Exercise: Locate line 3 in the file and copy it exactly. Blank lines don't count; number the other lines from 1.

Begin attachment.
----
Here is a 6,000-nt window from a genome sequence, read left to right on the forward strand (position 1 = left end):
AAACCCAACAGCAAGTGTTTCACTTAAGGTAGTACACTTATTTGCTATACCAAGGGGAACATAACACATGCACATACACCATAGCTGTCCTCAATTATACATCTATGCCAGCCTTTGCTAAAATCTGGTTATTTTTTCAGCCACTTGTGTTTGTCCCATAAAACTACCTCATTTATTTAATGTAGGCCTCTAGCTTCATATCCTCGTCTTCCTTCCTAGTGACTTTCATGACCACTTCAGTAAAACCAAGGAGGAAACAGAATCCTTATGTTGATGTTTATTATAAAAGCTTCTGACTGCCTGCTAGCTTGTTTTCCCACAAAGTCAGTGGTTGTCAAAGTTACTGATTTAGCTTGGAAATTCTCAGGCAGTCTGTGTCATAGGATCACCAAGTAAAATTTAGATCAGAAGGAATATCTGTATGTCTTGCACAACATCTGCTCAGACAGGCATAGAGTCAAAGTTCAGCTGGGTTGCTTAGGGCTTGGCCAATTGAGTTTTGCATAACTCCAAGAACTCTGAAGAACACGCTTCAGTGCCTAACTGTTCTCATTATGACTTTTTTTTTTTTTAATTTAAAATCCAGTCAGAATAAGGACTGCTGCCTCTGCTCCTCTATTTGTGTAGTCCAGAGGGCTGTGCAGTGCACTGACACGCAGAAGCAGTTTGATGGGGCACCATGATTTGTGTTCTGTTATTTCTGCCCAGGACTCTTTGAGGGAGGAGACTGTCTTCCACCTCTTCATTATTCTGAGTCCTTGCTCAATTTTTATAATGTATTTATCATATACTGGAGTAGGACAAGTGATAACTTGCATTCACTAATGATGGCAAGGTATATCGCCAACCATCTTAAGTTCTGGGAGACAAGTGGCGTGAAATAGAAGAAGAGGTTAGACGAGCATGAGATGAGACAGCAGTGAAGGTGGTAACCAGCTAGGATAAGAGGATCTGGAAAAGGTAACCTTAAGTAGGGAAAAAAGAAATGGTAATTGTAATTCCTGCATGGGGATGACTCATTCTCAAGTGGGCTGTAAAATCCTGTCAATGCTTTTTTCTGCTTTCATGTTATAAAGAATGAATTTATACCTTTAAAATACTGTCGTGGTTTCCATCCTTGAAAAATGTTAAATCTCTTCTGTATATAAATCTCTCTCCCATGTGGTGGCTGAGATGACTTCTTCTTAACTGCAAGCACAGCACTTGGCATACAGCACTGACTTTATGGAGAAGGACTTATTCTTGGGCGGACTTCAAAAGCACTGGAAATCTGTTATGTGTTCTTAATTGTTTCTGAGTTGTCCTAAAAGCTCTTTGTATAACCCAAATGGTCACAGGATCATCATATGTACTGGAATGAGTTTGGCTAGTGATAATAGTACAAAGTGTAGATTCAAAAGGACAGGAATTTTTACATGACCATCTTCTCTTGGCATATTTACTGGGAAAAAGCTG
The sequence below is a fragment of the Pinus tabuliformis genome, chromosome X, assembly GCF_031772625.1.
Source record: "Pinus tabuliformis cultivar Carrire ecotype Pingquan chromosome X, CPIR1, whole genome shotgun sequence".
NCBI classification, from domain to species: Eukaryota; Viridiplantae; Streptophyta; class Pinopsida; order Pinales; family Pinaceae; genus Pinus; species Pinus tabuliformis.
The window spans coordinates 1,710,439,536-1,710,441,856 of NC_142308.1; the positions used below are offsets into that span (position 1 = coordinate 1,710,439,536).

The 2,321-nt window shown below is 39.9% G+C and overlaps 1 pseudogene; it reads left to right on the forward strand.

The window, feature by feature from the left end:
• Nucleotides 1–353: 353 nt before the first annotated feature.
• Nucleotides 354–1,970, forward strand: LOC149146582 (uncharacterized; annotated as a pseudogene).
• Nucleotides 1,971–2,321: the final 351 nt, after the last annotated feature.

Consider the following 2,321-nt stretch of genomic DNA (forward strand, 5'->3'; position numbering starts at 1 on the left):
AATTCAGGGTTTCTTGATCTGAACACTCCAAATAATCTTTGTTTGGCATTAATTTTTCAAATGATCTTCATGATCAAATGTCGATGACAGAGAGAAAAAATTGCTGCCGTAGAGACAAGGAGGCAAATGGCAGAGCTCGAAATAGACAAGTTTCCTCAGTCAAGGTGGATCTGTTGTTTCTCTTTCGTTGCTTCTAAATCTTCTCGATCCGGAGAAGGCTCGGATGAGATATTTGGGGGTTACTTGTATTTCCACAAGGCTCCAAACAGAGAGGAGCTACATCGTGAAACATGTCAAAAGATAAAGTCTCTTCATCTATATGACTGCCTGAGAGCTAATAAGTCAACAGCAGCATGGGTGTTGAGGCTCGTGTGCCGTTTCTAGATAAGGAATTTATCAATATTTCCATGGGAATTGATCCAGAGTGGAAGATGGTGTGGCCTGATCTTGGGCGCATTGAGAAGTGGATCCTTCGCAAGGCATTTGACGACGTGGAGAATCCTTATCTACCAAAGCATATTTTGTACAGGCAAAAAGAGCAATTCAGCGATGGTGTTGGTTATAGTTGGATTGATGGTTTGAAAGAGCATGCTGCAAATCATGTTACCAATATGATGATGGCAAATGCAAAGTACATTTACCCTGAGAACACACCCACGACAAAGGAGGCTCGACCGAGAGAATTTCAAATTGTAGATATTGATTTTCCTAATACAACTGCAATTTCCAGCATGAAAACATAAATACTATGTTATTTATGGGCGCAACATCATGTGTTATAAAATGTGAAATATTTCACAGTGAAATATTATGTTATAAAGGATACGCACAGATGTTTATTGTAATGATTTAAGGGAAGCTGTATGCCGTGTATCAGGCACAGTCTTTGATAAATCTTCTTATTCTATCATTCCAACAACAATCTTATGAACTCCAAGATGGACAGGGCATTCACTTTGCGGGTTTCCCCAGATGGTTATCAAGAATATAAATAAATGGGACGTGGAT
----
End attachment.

The sequence below is a fragment of the Pinus tabuliformis genome, chromosome X, assembly GCF_031772625.1.